OBJECTIVE: Understanding other material textures and applying tone.
TASK: Make a drawing of a knife, fork and spoon, using either charcoal or pencil.
You will find my earlier demonstrations of this task in our earlier blogs.
Here is the resource link: Cutlery
And also the demonstration: https://youtu.be/zug8Z879R84
But this time I will do a different variation to expand on the idea of observational drawing of shiny objects, like cutlery. To do this, I will demonstrate black paper and a method called highlight drawing.
For this, I will be using chalks, but coloured pencils and crayons could also be used. This will help you to see tone in the reverse and use your observation skills to pick out the main areas of tone.
Before I started on the drawing for this tutorial, the first thing I did was set up a composition just a few feet away: observing from real life is essential. If using a lamp for your lighting, I would turn off all the other lights in the room to increase contrast and clarify each shadow. It’s extremely important to make good lighting for yourself when you’re drawing indoors. If you don’t have that strong directional light, you won’t be able to see the shadows and highlights and your drawing will most likely turn out grey and visually flat.
Something you might like to try when observing the initial contours of your set- up is to squint with one eye when you draw! This helps because it eliminates depth perception and makes the subject you’re drawing appear flat. Be consistent in which eye you use, though; if you switch eyes you’ll see the objects move slightly, which can mess you up.
Spending too much time looking at your paper—instead of your subject—won’t work, and it’s easy to understand why. If your eyes are always on your paper, you won’t ever be seeing what you’re supposed to be drawing. So when you draw or paint, flick your eyes back and forth and never let them rest for too long in one place. With practice, your eyes will do this naturally, but it’s important if you’re just starting out to do it purposefully at first, to build up the habit.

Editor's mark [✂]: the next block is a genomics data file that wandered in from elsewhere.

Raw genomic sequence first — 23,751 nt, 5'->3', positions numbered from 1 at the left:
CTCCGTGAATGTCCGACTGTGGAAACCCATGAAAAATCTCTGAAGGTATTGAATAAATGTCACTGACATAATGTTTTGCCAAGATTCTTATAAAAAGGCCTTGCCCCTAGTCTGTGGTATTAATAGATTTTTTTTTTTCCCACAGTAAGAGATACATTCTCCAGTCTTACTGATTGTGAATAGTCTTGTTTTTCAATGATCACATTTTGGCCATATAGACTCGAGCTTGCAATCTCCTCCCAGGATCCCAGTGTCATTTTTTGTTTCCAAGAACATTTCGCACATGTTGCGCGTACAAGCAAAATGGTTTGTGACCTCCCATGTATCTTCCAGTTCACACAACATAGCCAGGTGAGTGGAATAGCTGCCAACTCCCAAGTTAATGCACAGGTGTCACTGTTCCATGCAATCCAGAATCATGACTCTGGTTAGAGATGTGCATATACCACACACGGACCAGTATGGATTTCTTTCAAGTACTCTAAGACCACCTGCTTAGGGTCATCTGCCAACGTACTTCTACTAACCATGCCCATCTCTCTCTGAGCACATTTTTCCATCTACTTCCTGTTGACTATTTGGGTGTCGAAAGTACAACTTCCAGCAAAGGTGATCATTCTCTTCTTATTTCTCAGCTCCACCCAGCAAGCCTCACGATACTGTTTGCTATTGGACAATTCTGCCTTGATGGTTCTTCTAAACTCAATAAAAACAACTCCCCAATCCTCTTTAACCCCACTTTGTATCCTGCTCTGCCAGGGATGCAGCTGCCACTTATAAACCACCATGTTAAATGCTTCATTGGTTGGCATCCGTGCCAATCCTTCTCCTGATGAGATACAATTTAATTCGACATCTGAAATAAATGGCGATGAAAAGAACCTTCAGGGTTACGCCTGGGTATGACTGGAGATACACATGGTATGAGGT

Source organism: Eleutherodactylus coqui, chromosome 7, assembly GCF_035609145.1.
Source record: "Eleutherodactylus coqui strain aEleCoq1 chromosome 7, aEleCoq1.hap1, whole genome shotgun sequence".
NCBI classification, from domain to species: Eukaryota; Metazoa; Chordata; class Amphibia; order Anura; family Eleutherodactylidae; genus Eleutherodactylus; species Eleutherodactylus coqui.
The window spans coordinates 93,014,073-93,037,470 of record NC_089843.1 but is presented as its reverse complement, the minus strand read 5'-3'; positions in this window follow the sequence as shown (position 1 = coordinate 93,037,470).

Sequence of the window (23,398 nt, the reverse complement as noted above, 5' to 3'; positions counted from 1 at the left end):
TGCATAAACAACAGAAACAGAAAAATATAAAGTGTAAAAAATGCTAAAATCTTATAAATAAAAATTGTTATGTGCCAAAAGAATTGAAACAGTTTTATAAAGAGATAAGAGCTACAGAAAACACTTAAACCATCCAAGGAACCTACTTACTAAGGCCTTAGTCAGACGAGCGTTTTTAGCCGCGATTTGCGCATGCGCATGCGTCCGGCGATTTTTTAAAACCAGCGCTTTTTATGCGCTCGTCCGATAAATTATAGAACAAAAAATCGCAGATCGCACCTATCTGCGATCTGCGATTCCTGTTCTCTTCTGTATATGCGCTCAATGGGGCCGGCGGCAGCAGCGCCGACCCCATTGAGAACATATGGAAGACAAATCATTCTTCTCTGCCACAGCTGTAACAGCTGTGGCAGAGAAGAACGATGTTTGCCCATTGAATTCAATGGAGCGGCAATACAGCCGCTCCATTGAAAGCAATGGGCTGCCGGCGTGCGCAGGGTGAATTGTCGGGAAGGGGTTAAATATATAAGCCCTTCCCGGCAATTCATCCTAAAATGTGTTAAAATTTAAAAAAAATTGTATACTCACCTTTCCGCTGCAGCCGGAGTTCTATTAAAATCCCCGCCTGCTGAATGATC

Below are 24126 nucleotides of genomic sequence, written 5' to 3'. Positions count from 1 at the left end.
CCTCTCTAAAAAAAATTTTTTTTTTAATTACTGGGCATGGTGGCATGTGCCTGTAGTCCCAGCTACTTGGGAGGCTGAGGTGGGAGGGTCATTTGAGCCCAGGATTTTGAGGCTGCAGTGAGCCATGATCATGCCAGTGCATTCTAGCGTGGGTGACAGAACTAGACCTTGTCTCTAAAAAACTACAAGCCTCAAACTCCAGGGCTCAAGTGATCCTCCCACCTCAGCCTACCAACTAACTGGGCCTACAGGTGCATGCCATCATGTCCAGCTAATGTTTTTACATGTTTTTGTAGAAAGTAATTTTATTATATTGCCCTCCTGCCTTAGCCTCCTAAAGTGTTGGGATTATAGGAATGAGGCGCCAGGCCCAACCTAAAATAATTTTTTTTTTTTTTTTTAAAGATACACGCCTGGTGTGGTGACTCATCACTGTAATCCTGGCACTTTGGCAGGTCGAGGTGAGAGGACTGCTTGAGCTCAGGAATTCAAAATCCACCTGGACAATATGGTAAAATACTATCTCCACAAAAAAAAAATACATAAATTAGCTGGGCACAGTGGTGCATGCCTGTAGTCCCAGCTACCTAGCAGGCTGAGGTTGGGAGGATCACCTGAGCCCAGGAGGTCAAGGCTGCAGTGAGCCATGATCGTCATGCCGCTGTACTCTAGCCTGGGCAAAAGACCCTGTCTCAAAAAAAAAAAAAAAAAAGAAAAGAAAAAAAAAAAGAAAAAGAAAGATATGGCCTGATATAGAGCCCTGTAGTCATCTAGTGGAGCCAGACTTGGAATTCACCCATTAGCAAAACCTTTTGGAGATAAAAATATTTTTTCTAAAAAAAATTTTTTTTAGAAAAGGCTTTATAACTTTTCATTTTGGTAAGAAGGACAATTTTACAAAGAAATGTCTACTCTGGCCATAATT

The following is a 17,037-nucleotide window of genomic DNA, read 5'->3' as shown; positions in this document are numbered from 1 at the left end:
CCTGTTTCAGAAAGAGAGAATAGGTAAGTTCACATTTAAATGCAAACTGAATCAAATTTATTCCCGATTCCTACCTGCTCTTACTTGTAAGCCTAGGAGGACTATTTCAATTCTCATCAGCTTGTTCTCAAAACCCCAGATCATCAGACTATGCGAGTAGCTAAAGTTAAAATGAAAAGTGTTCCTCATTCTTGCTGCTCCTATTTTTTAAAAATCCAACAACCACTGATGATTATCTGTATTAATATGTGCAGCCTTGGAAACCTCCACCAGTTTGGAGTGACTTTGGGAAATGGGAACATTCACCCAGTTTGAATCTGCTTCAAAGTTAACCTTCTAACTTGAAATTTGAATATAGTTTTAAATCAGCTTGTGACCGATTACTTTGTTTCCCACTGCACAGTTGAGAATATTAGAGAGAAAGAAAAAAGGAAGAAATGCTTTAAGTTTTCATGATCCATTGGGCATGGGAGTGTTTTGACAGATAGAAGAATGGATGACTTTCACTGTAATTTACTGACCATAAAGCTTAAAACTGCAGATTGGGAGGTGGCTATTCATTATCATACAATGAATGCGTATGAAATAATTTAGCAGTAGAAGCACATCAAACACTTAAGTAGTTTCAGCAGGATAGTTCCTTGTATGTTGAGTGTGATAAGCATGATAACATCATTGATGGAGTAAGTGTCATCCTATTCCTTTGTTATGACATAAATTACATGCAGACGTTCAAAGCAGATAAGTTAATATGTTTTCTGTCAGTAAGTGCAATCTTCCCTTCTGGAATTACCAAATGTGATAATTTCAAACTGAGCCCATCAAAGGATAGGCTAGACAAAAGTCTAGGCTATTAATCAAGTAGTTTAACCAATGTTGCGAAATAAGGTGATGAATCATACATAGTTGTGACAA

Erase when you see something wrong! Don’t just leave your mistakes there—fix them! If you can see a problem early on, your finished drawing will have it too. By then you won’t want to go all the way back and change everything, so get it right before you’re too far in. What a lot of people don’t understand is that the most important part of any drawing is the initial line drawing. So always erase if you need to, because once you’ve got a good line drawing, you’re home free.
When the drawing is almost finished, I usually take a breather, walk around, and then come back to finish it. After being away for a while, you’ll be able see if there are mistakes or places that should be completed but somehow got overlooked. Fix those, and at the same time use your eraser to pick out the brightest highlights in your drawing.
I will demonstrate in our next Facebook Live lesson so I hope to see you there and finish our task on still life observational drawing.
Join our Facebook Group for LIVE lessons and friendly art community – see you there 🙂
Why not have a go at this and post your artwork for me to see. Maybe I or the community can offer support, encouragement and helpful feedback. – share your work on TWITTER and INSTAGRAM – POST using our hashtag #ONLINECOLLEGEARTtest